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Growing Up Whistler

Whistler may be the ultimate playground for the rich and famous, but at the heart of the community can oftentimes be found in the sand and on the slide at the real playgrounds



Tucked behind the screens of trees along the highway and dotted throughout the dark and empty ski cabins nestled in the valley there's a vibrant bustling town of almost 10,000 residents living in Whistler. That's not something most tourists are thinking about when they come to visit. But the locals know. They know Whistler isn't just a ski town. They know that it's a community that more than 2,000 families call home, where there are enough kids to fill three elementary schools and one high school.

In many ways, the families who live here get the best of both worlds - living in a place with a small town feel with many of the amenities of the big city - Meadow Park Sports Centre, immaculate sports fields and tennis courts, the Valley Trail, state of the art mountain biking and skiing and concerts galore.

But there's no such thing as a perfect place to live, and Whistler is no exception. Raising a family in Whistler has its challenges, beyond the obvious one of the cost of living. With the strong emphasis on sports, arts and culture opportunities can be more difficult to come by. But they are there; you just have to look for them, maybe work a little harder to get them, and sometimes create your own.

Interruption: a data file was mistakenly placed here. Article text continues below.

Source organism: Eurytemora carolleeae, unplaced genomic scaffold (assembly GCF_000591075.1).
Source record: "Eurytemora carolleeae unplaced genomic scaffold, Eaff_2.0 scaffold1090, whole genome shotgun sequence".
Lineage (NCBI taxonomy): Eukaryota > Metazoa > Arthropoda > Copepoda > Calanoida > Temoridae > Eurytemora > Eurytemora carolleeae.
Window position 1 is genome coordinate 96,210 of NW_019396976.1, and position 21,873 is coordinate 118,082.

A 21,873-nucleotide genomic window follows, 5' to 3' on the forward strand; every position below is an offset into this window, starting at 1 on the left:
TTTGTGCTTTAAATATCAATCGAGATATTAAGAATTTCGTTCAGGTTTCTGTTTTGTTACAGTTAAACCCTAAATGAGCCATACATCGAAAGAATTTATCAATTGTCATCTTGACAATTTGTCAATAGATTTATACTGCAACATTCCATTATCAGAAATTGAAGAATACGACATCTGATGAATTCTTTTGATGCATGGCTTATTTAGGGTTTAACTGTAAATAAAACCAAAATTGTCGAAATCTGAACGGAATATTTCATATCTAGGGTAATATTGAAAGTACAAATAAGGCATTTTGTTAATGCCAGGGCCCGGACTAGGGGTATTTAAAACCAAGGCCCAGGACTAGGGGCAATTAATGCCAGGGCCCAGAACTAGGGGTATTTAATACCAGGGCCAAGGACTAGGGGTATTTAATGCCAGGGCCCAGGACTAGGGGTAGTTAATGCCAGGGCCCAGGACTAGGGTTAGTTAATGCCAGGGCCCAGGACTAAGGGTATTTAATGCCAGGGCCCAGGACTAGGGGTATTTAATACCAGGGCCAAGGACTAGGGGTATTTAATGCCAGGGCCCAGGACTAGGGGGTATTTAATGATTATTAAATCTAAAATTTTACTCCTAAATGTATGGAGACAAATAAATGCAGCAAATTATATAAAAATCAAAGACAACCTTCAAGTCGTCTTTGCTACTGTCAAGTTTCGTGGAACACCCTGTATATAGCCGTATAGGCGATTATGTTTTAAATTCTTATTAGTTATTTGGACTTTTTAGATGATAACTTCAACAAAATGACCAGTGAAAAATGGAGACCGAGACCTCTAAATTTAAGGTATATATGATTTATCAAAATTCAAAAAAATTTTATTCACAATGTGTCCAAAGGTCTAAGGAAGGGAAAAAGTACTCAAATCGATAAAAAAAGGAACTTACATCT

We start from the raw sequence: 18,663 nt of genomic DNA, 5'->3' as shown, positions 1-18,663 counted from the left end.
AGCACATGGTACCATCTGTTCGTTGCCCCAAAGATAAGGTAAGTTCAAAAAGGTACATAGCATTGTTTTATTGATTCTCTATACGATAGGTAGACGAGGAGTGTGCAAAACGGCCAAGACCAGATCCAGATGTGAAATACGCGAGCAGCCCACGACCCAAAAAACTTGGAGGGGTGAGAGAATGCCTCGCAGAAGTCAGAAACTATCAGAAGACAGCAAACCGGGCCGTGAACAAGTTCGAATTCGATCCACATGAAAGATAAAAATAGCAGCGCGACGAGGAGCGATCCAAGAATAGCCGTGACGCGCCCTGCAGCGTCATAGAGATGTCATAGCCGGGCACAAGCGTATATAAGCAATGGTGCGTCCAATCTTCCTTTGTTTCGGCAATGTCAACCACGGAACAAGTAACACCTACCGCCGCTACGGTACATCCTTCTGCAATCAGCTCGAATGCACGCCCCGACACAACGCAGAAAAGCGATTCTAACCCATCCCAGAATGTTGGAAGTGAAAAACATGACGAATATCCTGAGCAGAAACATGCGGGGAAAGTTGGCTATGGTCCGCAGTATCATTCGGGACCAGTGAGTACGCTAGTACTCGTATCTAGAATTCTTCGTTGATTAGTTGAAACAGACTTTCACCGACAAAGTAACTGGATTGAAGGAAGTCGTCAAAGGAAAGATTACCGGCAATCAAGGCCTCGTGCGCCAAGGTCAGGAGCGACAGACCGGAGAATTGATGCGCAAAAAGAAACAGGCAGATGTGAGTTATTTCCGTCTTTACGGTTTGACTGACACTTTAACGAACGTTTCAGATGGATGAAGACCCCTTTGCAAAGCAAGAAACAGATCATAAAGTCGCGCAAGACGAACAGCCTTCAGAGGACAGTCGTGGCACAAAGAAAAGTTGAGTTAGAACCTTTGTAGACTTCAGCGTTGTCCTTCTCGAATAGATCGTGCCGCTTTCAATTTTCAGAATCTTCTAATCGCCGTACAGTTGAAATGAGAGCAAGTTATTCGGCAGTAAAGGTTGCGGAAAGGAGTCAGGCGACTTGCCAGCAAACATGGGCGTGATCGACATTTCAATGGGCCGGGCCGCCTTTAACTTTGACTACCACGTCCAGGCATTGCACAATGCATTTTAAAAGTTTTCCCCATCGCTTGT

Creating Opportunities


Long-time resident Susie Howe feels that people living in Whistler today don't have much to complain about. She moved to the valley in 1980 and had the first of her three children in 1982. At the time, there was very little for families or kids in Whistler.

"There was no comfort level," says Howe. "You had to work for your kids to make things happen."

All the same, she remembers that time fondly, despite some of the challenges of small town life.

"I loved raising my kids in Tapley's Farm. We were all new moms and we really relied on each other."

If they wanted an opportunity for their children, they had to create it. Gymnastics? They found a space and created a club led by local moms. Swimming? The moms convinced the owner of JB's (now Roland's Pub) to let them use the pool. Summer camp? When parents asked for a summer program for their children, Howe and fellow teacher Sue Christopher created Camp Rainshine, a place for kids to do arts, crafts and physical activity.

The pioneering spirit shown by parents in the '80s is still alive and well today. Rather than complain about what's not available, there are many parents out there who either seek out and take advantage of whatever comes up or decide to fill a niche by starting their own organization or business.